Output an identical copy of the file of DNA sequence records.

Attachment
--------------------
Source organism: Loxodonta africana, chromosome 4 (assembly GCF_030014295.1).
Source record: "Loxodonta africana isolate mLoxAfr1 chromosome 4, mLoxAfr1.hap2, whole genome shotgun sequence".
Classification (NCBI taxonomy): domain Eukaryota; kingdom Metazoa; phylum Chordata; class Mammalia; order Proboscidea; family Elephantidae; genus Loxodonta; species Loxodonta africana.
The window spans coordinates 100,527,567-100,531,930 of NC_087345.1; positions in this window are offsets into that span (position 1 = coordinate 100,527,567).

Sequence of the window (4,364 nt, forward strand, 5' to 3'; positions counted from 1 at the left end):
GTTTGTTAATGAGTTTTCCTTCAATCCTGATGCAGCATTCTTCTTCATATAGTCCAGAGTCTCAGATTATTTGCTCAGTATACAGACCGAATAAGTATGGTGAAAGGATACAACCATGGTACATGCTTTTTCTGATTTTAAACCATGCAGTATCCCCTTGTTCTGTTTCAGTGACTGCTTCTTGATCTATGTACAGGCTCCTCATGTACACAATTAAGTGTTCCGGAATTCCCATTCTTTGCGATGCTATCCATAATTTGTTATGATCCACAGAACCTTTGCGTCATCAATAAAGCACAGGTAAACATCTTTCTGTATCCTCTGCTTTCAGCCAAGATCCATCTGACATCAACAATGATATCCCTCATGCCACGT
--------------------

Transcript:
Source organism: Loxodonta africana, chromosome 4 (assembly GCF_030014295.1).
Source record: "Loxodonta africana isolate mLoxAfr1 chromosome 4, mLoxAfr1.hap2, whole genome shotgun sequence".
Classification (NCBI taxonomy): domain Eukaryota; kingdom Metazoa; phylum Chordata; class Mammalia; order Proboscidea; family Elephantidae; genus Loxodonta; species Loxodonta africana.
The window spans coordinates 100,527,567-100,531,930 of NC_087345.1; positions in this window are offsets into that span (position 1 = coordinate 100,527,567).

Sequence of the window (4,364 nt, forward strand, 5' to 3'; positions counted from 1 at the left end):
GTTTGTTAATGAGTTTTCCTTCAATCCTGATGCAGCATTCTTCTTCATATAGTCCAGAGTCTCAGATTATTTGCTCAGTATACAGACCGAATAAGTATGGTGAAAGGATACAACCATGGTACATGCTTTTTCTGATTTTAAACCATGCAGTATCCCCTTGTTCTGTTTCAGTGACTGCTTCTTGATCTATGTACAGGCTCCTCATGTACACAATTAAGTGTTCCGGAATTCCCATTCTTTGCGATGCTATCCATAATTTGTTATGATCCACAGAACCTTTGCGTCATCAATAAAGCACAGGTAAACATCTTTCTGTATCCTCTGCTTTCAGCCAAGATCCATCTGACATCAACAATGATATCCCTCATGCCACGT